If I had a nickel for every time I’ve sat with either an Executive Director or Development Director who said it’s hard for them to raise money because their mission isn’t about helping to cure cancer or feed hungry children, I’d be incredibly wealthy.

The idea that your mission is not compelling enough to attract major gifts is a fallacy that you have created in your mind. And it’s an excuse for not doing the hard work of identifying the donors who already give to you, qualifying them, and creating the structure necessary to cultivate and steward them.

If you do that properly, you will find the donors that LOVE your mission and want to support it.

But my question to you is: Do YOU love your mission? Because if you don’t really believe in it – if you don’t feel that it will make a meaningful difference in the world – how are you going to find the energy to inspire your donors to invest in it?

A few weeks ago, I spoke at a conference for the development teams within the state of Wisconsin’s Technical College System. There are 14 two-year technical schools across that state that offer graduating seniors an alternative to a four-year college.

Now, on the surface, someone from the outside could say, “Wow, a two-year technical college? I bet that is almost impossible to raise major gifts for.”

But then I met Rebecca Boulanger, who is the development director of the Fox Valley Technical College in Appleton, WI. She greeted me at the door when I first arrived. She wanted to make sure I got there early enough so that she could show me the campus.

Here is something I noticed about Becky. As she was taking me around showing me all the different types of occupations this college trains students for, she became more and more animated about the type of education “her” students were getting there. She was beaming with pride about her institution. She greeted everyone by name as we passed people in the hallway, and she pointed out every little nuance that was of interest.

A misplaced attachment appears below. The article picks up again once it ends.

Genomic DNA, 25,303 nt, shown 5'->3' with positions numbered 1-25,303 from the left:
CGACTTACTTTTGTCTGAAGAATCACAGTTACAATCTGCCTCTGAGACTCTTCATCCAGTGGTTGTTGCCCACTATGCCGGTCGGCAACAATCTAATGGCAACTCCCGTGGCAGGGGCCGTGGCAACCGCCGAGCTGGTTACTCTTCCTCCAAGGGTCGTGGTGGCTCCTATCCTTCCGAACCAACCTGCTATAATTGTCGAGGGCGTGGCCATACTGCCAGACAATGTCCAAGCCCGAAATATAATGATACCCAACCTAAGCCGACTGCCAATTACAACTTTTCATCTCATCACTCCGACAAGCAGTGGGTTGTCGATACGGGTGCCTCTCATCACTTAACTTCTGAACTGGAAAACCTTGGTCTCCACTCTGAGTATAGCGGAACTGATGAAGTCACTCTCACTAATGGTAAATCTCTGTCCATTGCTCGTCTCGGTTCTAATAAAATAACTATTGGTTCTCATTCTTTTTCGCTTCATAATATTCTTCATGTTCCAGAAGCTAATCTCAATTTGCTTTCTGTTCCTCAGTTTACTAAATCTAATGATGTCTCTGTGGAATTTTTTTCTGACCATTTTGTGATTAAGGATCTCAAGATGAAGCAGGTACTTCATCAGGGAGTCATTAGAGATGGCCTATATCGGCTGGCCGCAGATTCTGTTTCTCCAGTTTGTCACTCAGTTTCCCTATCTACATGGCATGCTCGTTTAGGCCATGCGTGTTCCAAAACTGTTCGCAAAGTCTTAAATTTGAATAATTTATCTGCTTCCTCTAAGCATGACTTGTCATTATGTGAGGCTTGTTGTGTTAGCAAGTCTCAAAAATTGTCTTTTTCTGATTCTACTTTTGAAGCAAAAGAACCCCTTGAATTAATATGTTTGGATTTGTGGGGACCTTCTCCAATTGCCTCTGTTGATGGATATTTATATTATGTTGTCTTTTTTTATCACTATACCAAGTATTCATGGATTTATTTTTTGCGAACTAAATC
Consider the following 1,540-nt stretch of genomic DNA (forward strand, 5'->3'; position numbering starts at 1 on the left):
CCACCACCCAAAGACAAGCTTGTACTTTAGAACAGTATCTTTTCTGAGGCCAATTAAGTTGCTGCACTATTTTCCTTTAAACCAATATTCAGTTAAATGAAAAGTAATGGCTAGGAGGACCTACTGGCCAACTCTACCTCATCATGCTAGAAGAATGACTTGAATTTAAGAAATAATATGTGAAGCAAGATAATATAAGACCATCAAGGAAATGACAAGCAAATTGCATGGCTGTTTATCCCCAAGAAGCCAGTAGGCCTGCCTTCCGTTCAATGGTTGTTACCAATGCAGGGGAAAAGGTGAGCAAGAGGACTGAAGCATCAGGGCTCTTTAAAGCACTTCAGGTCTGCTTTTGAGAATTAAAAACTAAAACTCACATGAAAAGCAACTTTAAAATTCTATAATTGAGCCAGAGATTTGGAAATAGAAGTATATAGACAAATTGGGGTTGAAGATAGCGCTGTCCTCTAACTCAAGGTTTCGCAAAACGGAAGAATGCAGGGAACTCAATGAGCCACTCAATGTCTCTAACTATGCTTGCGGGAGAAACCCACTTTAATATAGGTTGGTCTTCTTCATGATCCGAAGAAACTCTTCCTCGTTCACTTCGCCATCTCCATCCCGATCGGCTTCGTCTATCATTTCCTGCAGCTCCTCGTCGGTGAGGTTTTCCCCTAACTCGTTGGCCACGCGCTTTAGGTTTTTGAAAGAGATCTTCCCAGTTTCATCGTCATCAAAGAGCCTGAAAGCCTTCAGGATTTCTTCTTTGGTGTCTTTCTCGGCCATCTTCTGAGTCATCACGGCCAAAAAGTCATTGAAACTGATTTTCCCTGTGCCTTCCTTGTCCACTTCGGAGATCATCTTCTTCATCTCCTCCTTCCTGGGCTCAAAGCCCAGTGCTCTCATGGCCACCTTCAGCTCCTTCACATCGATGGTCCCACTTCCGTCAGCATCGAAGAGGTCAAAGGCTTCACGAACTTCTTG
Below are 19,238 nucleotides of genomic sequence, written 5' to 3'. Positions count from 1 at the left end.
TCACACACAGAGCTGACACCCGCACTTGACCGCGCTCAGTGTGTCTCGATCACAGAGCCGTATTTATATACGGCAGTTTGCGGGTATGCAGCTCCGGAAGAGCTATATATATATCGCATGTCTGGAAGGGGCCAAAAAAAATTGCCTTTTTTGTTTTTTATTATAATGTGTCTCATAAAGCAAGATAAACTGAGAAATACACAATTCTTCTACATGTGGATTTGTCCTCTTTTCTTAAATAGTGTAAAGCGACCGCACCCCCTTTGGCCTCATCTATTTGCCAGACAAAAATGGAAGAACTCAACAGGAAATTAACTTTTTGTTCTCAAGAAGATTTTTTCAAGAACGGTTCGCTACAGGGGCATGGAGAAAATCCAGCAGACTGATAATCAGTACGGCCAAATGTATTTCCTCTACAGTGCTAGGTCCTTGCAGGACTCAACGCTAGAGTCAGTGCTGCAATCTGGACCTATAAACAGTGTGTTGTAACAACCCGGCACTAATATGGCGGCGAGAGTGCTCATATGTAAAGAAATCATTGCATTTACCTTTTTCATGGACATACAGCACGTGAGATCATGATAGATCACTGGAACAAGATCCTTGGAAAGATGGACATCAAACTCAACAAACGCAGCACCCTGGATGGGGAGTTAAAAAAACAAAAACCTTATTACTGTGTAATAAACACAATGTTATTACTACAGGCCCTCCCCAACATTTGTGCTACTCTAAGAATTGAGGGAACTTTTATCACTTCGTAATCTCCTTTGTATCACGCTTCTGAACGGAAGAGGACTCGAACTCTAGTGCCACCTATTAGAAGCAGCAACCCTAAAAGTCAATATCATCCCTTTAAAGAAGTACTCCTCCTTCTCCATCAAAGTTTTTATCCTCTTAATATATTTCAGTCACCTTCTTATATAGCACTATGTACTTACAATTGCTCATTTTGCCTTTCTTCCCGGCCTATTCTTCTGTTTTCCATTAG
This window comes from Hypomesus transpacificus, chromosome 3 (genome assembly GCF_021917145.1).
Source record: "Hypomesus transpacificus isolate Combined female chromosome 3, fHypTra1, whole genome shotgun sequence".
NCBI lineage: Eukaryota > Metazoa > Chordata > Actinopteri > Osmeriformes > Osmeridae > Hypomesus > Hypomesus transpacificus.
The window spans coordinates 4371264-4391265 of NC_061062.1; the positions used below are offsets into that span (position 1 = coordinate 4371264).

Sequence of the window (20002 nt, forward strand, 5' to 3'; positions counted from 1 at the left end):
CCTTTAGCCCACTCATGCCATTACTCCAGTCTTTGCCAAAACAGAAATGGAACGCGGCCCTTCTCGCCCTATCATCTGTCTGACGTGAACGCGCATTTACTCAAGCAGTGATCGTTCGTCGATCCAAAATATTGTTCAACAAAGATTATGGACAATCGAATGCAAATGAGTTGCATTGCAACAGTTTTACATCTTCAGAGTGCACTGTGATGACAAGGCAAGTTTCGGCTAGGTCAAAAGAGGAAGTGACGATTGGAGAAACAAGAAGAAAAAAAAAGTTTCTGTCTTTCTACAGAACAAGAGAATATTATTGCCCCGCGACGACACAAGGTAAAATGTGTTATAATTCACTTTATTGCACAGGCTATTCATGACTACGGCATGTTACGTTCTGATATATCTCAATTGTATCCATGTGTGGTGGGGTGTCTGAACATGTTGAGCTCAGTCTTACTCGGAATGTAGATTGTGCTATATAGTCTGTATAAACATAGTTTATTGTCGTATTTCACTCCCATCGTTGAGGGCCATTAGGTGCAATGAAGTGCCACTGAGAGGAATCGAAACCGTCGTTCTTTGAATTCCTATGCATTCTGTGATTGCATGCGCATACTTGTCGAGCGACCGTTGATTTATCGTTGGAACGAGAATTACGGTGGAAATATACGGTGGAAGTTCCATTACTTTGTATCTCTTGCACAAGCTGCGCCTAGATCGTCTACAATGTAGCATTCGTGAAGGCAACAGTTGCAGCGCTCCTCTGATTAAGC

Her love of this small technical college was so prevalent on our tour, I was overcome with emotion thinking about what a gift to this community that young people had this institution to use, at a pretty low cost, to broaden their perspective on the world and learn a craft.

Not once did I hear from Becky how hard it was to raise money for her small technical college. She didn’t complain that “it wasn’t like a big university with wealthy alumni” or anything like that.

She just kept talking about how amazing Fox Valley was for the community of Appleton, Wisconsin. And she knows there is more to do and that there are more ways she could reach out to donors and increase their giving, but one thing is for sure: she LOVES the mission, and it is infectious.

Are you that way with your mission? Do you inspire the donors in your donor file to greater levels of giving through your ability to build authentic relationships? Are you able to find out your donor’s passions and interests as it relates to your mission so that you can offer the donor great programs to invest in?

It really does start with your attitude and your love for your mission. No matter what it is.